On CNN.com Tech today, I wrote a basic overview of the most common current security risks mobile users face, and some basic things you can do to protect yourself:
First on the list was malware — and on that front, Android definitely presents the biggest risk, because it’s such an open platform.
So, anticipating the trolls: Even though I own an Android phone and love it, and have said so several times in my CNN posts, I’m sure I’ll get lots of comments from Android fanboys complaining that I must be on Apple’s payroll.
For the record, no, I get nothing from Apple. In fact, I’m really kinda tired of iPhone fetishization, especially by tech media. I’m not anti-iPhone or anti-Apple (you’d have to pry my macbook from my cold dead fingers)
I used to own an iPhone and liked it well enough, but I AT&T really sucks in the Bay Area, so last summer I traded up to a Droid Incredible, which I generally like better. It’s got its hitches and weirdnesses, but it’s also a pretty cool device.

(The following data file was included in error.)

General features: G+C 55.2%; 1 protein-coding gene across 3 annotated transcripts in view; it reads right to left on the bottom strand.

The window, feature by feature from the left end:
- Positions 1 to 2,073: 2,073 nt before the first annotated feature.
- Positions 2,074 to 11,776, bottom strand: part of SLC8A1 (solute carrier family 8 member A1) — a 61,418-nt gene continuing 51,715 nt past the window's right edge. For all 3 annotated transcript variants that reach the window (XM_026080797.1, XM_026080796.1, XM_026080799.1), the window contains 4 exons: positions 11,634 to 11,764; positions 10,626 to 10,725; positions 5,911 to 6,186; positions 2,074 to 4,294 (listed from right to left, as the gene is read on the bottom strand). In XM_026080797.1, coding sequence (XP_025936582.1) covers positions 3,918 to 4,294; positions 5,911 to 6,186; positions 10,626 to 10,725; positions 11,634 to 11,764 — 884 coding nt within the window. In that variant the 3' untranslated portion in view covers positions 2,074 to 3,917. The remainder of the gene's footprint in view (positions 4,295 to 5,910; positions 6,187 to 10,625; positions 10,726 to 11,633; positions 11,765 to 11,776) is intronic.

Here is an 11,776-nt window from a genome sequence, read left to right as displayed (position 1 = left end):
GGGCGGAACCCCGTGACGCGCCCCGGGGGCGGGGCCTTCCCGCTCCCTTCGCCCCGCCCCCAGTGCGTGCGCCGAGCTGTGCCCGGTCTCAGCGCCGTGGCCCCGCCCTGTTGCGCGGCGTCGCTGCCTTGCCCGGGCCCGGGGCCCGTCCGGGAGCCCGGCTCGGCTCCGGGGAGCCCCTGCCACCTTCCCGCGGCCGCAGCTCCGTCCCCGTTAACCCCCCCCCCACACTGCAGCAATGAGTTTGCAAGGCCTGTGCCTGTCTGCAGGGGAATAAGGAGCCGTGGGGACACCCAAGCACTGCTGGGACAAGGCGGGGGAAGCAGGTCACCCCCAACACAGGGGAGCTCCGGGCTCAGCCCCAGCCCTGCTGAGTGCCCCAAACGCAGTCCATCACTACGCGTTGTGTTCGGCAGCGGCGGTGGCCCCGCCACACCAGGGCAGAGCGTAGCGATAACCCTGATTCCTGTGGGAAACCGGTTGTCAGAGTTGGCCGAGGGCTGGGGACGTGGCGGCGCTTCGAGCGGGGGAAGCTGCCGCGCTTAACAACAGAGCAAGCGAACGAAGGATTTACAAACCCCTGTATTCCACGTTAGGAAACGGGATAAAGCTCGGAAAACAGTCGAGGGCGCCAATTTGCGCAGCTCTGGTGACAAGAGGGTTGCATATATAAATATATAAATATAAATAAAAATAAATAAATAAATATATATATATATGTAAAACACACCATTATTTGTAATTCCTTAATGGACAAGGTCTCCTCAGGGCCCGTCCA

But being an Android owner has made me far more aware of mobile security. Ultimately, I think that’s a good thing.
So Android fanboys: Chill out. Go get some Doritos. And a reality check.
Neither am I on the payroll of Norton or Lookout, two companies whose products I mentioned as examples of the kinds of tools smartphone users can employ for mobile security. Norton did invite me to their mobile security event in SF. Yeah, I’m a journalist. I go to conferences. I meet with companies to learn what they’re doing. Shocking, I know.
My CNN post also covers premium SMS fraud, phishing, and spyware — and the spyware thing is especially creepy…